Holding an object one is looking at: Kinesthetic information on the object's distance does not improve visual judgments of its size

Eli Brenner*, Wim J.M. Van Damme, Jeroen B.J. Smeets

*Corresponding author for this work

Research output: Contribution to JournalArticleAcademicpeer-review

Abstract

Visual judgments of distance are often inaccurate. Nevertheless, information on distance must be procured if retinal image size is to be used to judge an object's dimensions. In the present study, we examined whether kinesthetic information about an object's distance - based on the posture of the arm and hand when holding it - influences the object's perceived size. Subjects were presented with a computer simulation of a cube. This cube's position was coupled to that of a rod in the subject's hand. Its size was varied between presentations. Subjects had to judge whether the cube they saw was larger than, smaller than, or the same size as a reference. On some presentations, a small difference was introduced between the positions of the rod and of the simulated cube. When the simulated cube was slightly closer than the rod, subjects judged the cube to be larger. When it was farther away, they judged it to be smaller. We show that these changes in perceived size are due to alterations in the cube's distance from the subject rather than to kinesthetic information.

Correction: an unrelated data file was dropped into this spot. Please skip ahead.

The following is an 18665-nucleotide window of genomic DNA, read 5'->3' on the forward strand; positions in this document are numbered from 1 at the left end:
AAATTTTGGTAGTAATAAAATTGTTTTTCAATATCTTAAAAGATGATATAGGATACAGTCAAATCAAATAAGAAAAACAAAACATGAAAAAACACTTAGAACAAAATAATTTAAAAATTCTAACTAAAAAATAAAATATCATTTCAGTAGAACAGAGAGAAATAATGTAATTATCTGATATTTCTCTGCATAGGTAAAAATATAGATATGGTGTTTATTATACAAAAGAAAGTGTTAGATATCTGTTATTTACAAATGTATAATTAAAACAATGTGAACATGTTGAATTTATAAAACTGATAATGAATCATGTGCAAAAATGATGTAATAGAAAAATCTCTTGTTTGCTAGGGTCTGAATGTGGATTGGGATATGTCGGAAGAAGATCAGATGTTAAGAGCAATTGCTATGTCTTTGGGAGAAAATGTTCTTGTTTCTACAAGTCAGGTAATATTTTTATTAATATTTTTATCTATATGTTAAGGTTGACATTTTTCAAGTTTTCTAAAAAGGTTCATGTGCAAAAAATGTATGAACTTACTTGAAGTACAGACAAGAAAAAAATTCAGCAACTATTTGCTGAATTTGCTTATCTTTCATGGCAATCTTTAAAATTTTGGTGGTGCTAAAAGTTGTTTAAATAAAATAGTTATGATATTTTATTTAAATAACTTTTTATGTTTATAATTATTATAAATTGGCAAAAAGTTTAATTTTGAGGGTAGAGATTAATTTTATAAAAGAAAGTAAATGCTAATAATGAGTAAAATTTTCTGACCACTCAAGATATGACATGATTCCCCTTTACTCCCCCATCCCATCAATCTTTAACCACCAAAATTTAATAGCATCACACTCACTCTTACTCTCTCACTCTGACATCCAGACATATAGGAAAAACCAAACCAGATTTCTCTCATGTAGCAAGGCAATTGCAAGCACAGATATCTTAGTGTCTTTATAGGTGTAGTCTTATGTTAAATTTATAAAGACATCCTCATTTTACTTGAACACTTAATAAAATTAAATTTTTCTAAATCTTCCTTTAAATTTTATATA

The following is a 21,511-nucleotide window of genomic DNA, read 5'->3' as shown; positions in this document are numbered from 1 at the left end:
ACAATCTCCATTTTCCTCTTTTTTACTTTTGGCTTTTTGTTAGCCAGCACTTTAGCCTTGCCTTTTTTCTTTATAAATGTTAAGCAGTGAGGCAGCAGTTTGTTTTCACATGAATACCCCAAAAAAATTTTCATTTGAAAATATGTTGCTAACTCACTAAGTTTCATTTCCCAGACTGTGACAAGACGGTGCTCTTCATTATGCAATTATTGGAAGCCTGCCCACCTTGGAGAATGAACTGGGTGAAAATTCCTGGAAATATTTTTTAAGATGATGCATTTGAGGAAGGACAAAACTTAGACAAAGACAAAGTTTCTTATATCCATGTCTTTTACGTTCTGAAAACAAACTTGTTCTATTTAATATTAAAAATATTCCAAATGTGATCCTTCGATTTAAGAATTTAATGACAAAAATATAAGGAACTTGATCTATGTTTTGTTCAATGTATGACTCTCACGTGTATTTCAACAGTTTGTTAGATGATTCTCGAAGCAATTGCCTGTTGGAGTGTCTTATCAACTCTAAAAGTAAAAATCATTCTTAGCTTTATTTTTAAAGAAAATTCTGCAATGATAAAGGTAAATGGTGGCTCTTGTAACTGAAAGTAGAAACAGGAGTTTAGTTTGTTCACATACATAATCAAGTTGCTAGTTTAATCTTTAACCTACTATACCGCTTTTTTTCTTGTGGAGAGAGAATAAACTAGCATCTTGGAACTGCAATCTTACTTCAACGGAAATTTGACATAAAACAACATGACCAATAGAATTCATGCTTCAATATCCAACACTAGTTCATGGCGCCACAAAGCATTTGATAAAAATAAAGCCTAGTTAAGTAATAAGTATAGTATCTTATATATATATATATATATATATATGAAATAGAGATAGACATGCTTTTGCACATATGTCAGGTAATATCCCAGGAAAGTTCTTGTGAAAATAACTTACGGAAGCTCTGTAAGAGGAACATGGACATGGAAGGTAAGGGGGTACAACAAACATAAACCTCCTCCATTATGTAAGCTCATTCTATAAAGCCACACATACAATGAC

Original languageEnglish
Pages (from-to)1153-1159
Number of pages7
JournalPerception & Psychophysics
Volume59
Issue number7
DOIs
Publication statusPublished - Oct 1997

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